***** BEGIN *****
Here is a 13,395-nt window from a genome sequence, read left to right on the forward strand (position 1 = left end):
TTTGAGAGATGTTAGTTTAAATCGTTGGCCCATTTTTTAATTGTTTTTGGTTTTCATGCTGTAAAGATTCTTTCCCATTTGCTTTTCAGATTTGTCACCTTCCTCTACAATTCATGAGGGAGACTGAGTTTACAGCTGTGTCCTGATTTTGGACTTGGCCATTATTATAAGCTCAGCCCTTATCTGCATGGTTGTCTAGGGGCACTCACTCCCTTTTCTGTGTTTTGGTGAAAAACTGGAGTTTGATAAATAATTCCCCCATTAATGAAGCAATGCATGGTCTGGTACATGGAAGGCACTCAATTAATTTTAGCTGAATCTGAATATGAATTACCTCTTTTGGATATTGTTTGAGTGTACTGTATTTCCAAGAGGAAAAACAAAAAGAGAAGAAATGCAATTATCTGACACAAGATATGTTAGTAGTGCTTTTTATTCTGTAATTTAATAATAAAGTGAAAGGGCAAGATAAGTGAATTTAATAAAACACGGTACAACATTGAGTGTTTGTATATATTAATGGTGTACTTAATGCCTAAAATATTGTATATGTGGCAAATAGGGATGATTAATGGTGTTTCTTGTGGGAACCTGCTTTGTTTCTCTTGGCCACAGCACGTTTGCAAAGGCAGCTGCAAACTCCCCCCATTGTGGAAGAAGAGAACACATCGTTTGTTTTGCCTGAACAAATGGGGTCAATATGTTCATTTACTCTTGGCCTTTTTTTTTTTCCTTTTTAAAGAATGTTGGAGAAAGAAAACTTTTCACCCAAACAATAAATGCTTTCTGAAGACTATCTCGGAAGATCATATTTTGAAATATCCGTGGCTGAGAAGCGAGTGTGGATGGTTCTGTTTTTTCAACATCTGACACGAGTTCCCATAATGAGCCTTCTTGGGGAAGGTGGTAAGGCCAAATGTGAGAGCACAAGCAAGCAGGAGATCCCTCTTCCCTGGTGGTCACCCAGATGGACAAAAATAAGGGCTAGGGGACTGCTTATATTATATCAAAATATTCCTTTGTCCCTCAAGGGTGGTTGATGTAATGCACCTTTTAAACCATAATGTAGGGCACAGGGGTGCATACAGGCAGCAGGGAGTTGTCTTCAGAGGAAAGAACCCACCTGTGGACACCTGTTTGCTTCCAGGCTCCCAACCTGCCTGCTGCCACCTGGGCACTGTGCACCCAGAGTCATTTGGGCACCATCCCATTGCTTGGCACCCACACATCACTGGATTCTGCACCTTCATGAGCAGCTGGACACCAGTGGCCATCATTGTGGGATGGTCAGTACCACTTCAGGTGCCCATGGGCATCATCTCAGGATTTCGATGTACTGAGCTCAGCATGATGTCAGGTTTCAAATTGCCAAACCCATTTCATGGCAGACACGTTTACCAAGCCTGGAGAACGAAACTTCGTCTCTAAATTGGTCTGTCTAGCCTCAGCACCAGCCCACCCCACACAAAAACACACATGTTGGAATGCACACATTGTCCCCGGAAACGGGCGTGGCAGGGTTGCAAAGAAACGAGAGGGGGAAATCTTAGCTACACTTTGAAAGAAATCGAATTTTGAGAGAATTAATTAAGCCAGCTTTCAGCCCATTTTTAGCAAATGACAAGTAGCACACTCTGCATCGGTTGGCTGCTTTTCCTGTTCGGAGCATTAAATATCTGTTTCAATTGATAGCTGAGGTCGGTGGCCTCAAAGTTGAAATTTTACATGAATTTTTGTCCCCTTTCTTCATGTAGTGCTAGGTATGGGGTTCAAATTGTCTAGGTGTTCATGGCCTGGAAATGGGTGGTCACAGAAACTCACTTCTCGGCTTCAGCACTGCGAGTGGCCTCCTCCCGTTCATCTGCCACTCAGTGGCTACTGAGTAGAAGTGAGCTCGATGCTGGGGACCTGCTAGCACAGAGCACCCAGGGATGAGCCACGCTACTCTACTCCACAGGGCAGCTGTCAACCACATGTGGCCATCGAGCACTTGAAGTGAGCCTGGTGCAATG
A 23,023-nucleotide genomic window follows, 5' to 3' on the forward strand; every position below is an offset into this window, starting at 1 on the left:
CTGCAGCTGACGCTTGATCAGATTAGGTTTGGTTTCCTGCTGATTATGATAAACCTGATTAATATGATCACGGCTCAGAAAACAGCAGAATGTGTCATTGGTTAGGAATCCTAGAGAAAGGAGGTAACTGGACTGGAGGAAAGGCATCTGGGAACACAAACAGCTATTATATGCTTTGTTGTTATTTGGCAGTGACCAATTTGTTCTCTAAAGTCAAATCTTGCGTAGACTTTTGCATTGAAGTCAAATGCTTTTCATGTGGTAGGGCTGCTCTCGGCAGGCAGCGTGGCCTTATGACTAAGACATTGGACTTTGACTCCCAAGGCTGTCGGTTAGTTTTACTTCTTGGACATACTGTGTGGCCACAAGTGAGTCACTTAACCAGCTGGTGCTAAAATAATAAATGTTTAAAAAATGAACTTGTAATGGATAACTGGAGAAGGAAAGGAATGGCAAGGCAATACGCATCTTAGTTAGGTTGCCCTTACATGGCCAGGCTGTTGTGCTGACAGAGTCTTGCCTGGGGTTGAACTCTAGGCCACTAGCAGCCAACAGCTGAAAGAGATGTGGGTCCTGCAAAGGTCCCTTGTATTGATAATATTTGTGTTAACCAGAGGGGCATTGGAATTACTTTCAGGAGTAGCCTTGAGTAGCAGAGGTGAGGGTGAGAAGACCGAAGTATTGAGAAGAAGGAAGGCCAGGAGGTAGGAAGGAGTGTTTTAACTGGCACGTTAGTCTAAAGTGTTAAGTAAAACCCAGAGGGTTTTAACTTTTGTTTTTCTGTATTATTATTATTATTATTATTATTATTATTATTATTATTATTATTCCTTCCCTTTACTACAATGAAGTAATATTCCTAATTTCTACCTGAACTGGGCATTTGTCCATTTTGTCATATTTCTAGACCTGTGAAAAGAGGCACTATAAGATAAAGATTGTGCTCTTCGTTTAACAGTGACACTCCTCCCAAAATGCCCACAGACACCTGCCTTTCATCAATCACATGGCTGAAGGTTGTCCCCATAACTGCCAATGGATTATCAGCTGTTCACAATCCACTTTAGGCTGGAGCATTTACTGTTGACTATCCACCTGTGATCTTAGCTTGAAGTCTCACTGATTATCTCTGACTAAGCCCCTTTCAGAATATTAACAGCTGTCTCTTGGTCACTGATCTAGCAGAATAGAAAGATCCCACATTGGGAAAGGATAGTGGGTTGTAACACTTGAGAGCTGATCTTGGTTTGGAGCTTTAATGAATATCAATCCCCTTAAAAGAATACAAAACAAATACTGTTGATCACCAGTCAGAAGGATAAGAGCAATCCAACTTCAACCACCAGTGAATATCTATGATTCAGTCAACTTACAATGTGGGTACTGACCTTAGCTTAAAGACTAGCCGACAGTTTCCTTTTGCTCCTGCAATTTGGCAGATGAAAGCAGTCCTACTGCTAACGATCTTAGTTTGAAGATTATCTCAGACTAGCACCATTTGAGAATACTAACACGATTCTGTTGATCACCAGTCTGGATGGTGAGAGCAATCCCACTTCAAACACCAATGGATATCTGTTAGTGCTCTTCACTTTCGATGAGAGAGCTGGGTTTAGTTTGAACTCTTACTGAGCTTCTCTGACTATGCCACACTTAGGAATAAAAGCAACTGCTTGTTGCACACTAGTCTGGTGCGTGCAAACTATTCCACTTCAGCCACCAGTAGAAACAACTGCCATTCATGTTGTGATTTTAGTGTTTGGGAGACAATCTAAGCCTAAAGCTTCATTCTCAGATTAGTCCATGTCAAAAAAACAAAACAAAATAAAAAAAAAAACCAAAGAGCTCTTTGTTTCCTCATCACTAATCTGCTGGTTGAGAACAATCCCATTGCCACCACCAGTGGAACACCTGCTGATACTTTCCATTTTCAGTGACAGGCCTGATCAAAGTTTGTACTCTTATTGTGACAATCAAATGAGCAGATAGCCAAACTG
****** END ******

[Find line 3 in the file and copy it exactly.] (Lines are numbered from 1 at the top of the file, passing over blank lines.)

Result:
A 23,023-nucleotide genomic window follows, 5' to 3' on the forward strand; every position below is an offset into this window, starting at 1 on the left: